Oregon Anti-Compulsory Vaccination, Measure 7 (1920)

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The Oregon Anti-Compulsory Vaccination Amendment, also known as Measure 7, was on the November 2, 1920 ballot in Oregon as an initiated constitutional amendment, where it was defeated. The measure would have removed any requirements of vaccination, inoculation or other medication as a condition for attending any public educational institution.[1]

Election results

Oregon Measure 7 (1920)
Defeatedd No127,57066.93%
Yes 63,018 33.07%

Election results via: Oregon Blue Book

Text of measure

The language appeared on the ballot as:[1]

Constitutional Amendment - Proposed by Initiative Petition

Initiated by The Public School Protective League; President, W. H. Maloy, 415 Alder Street, Portland, Oregon; Vice-President, C. L. McKenna, 608 Beck Building, Portland, Oregon; Secretary-Treasurer, Josephine Fritz, 323 Chamber of Commerce Building, Portland, Oregon. - ANTI-COMPULSORY VACCINATION AMENDMENT - Purpose: To amend article XV of the constitution of the state of Oregon by adding thereto a section to be designated section 9 thereof, providing that: No form of vaccination, inoculation or other medication shall be made a condition in tis state for admission to, or attendance in, any public school, college, university or other educational institution; or for the employment of any person in any capacity, or for the exercise of any right, the performance of any duty, or the enjoyment of any privilege; and repealing all provisions of the constitution, laws of the state, charters and ordinances of incorporated cities and towns in conflict with the amendment. --- Vote YES or NO.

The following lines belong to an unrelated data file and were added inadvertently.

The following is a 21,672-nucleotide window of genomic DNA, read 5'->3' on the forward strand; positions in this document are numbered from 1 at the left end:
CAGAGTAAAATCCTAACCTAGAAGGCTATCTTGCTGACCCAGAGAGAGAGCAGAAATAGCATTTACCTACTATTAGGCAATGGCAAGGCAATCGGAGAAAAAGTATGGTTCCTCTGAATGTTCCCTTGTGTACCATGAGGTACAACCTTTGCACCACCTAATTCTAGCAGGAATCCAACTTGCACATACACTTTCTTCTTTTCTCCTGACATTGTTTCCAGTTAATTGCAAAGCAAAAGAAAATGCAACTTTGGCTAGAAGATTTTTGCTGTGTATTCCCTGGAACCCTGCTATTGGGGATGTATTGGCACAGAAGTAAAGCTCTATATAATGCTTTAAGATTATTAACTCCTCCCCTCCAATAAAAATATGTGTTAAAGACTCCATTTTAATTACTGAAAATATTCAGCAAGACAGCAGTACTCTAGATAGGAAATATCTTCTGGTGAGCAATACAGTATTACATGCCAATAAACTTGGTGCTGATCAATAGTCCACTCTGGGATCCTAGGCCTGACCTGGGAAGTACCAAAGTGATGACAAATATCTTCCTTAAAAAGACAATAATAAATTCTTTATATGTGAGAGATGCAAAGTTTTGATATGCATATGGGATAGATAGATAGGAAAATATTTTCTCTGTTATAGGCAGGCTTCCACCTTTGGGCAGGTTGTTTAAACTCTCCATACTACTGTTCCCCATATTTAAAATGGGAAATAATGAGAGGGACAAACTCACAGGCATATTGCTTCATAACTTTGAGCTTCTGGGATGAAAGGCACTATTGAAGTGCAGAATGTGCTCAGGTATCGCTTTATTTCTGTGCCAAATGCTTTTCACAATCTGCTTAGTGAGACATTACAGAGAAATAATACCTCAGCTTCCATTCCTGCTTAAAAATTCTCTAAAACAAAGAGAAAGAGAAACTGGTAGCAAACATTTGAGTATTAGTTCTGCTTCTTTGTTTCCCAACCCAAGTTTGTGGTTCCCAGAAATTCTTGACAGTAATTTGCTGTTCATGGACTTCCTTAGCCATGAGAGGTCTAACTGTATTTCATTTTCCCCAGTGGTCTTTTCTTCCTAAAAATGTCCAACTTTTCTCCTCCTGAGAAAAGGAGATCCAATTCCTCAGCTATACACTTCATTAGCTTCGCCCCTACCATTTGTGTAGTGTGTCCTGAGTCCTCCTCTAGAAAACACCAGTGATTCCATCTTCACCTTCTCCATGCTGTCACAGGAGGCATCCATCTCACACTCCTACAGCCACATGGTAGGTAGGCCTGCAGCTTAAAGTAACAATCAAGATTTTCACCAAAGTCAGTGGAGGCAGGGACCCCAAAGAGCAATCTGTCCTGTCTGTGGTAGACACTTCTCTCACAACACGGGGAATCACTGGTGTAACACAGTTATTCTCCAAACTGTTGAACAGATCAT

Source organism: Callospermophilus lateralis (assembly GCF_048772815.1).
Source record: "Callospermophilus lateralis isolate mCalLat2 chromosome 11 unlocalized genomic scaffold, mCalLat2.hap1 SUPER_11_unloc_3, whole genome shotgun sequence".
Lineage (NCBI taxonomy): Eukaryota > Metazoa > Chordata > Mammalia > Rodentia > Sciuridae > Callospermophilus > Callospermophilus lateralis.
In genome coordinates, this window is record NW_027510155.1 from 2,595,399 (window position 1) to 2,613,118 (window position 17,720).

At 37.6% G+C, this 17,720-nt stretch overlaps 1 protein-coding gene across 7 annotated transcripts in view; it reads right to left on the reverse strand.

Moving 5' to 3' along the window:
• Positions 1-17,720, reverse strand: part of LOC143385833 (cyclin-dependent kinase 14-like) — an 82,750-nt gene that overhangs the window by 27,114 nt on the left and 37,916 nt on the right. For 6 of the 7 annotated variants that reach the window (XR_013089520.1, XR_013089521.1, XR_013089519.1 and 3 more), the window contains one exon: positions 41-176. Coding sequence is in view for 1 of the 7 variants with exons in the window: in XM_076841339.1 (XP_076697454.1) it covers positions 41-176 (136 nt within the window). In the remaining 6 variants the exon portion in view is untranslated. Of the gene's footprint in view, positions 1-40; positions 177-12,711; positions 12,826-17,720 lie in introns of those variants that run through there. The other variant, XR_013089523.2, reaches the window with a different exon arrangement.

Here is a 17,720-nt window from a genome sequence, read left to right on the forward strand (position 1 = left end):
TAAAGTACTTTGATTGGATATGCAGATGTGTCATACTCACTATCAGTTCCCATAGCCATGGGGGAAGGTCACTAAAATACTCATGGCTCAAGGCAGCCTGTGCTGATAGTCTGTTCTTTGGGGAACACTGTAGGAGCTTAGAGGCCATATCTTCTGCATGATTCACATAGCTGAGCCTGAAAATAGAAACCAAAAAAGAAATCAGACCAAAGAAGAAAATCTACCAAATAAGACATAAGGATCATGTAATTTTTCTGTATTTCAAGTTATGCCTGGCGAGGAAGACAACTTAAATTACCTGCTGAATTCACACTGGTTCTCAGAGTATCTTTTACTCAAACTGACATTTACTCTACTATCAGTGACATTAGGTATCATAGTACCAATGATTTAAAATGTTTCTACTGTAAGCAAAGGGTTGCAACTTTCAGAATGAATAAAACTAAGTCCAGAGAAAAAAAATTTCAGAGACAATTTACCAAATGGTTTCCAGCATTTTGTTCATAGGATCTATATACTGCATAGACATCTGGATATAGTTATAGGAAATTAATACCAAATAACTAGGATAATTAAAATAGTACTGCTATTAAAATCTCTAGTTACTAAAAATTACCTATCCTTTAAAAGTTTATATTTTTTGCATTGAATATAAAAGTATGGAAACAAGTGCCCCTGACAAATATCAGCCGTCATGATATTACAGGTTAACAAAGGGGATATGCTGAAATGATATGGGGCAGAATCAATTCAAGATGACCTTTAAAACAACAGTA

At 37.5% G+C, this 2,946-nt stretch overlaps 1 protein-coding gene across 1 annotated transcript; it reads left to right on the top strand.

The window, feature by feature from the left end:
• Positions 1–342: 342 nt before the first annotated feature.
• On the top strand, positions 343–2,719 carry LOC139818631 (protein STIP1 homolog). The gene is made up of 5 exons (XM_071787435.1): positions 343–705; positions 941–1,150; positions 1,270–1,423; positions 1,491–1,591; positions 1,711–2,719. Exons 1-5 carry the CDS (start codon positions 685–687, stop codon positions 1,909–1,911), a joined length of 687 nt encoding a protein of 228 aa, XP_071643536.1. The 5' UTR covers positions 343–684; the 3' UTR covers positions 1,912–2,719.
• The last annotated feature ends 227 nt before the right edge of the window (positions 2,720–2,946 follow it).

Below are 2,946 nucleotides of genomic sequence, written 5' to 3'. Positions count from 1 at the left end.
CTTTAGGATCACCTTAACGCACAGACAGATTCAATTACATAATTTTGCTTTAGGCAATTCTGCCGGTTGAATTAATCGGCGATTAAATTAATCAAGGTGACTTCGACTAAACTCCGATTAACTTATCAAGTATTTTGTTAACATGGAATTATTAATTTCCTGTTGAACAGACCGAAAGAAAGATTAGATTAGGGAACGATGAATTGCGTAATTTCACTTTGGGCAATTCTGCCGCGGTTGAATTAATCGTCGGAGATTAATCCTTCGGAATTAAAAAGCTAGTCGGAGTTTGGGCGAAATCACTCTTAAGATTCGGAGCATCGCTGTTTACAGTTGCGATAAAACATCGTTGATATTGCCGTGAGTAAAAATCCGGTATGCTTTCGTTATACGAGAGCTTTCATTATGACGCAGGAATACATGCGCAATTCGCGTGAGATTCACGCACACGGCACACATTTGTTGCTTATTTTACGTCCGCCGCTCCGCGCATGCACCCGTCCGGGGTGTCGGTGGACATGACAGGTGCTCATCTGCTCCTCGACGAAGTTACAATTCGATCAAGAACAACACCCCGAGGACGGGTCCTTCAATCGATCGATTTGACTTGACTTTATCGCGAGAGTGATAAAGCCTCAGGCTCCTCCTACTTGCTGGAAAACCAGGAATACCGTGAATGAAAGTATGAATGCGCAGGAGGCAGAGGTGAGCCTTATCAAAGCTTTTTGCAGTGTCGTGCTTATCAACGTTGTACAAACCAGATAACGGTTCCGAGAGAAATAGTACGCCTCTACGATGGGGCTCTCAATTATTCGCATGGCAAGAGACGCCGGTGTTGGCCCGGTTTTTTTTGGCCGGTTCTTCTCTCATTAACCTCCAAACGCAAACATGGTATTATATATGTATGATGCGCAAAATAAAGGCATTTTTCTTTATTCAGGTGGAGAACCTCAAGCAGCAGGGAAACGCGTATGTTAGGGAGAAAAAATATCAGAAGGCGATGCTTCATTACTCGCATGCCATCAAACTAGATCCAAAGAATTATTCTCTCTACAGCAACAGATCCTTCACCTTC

312. Yes

313. No


Path to the ballot

Measure 7 was filed in the office of the Secretary of State on June 30, 1920 by the Public School Protective League.[1]

See also

Suggest a link

Defeatedd Oregon Anti-Compulsory Vaccination, Measure 6 (1916)

External links


  1. 1.0 1.1 1.2 Oregon State Library, "State of Oregon Official Voters' Pamphlet," accessed November 12, 2013
  2. Note: This text is quoted verbatim from the original source. Any inconsistencies are attributed to the original source.